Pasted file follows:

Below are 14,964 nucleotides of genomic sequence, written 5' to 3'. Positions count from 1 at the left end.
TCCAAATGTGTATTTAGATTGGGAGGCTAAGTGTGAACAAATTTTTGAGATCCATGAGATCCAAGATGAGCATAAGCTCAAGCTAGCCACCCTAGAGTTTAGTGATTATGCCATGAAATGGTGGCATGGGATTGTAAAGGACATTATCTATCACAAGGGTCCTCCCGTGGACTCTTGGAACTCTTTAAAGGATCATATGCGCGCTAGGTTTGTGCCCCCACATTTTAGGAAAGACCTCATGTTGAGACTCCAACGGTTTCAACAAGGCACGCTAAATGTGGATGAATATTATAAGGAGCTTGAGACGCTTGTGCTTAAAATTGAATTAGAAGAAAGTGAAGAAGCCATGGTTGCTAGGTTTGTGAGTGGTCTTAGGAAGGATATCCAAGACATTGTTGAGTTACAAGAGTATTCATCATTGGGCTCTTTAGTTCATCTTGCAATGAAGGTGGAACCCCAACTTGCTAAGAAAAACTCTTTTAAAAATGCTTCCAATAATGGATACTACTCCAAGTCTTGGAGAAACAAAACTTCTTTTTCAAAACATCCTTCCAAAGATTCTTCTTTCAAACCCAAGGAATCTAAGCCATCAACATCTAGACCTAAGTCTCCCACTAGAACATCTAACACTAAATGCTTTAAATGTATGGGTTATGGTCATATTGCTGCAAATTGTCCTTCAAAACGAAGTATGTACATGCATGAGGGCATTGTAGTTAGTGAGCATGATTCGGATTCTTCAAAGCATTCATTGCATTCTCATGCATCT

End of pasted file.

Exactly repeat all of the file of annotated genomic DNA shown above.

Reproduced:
Below are 14,964 nucleotides of genomic sequence, written 5' to 3'. Positions count from 1 at the left end.
TCCAAATGTGTATTTAGATTGGGAGGCTAAGTGTGAACAAATTTTTGAGATCCATGAGATCCAAGATGAGCATAAGCTCAAGCTAGCCACCCTAGAGTTTAGTGATTATGCCATGAAATGGTGGCATGGGATTGTAAAGGACATTATCTATCACAAGGGTCCTCCCGTGGACTCTTGGAACTCTTTAAAGGATCATATGCGCGCTAGGTTTGTGCCCCCACATTTTAGGAAAGACCTCATGTTGAGACTCCAACGGTTTCAACAAGGCACGCTAAATGTGGATGAATATTATAAGGAGCTTGAGACGCTTGTGCTTAAAATTGAATTAGAAGAAAGTGAAGAAGCCATGGTTGCTAGGTTTGTGAGTGGTCTTAGGAAGGATATCCAAGACATTGTTGAGTTACAAGAGTATTCATCATTGGGCTCTTTAGTTCATCTTGCAATGAAGGTGGAACCCCAACTTGCTAAGAAAAACTCTTTTAAAAATGCTTCCAATAATGGATACTACTCCAAGTCTTGGAGAAACAAAACTTCTTTTTCAAAACATCCTTCCAAAGATTCTTCTTTCAAACCCAAGGAATCTAAGCCATCAACATCTAGACCTAAGTCTCCCACTAGAACATCTAACACTAAATGCTTTAAATGTATGGGTTATGGTCATATTGCTGCAAATTGTCCTTCAAAACGAAGTATGTACATGCATGAGGGCATTGTAGTTAGTGAGCATGATTCGGATTCTTCAAAGCATTCATTGCATTCTCATGCATCT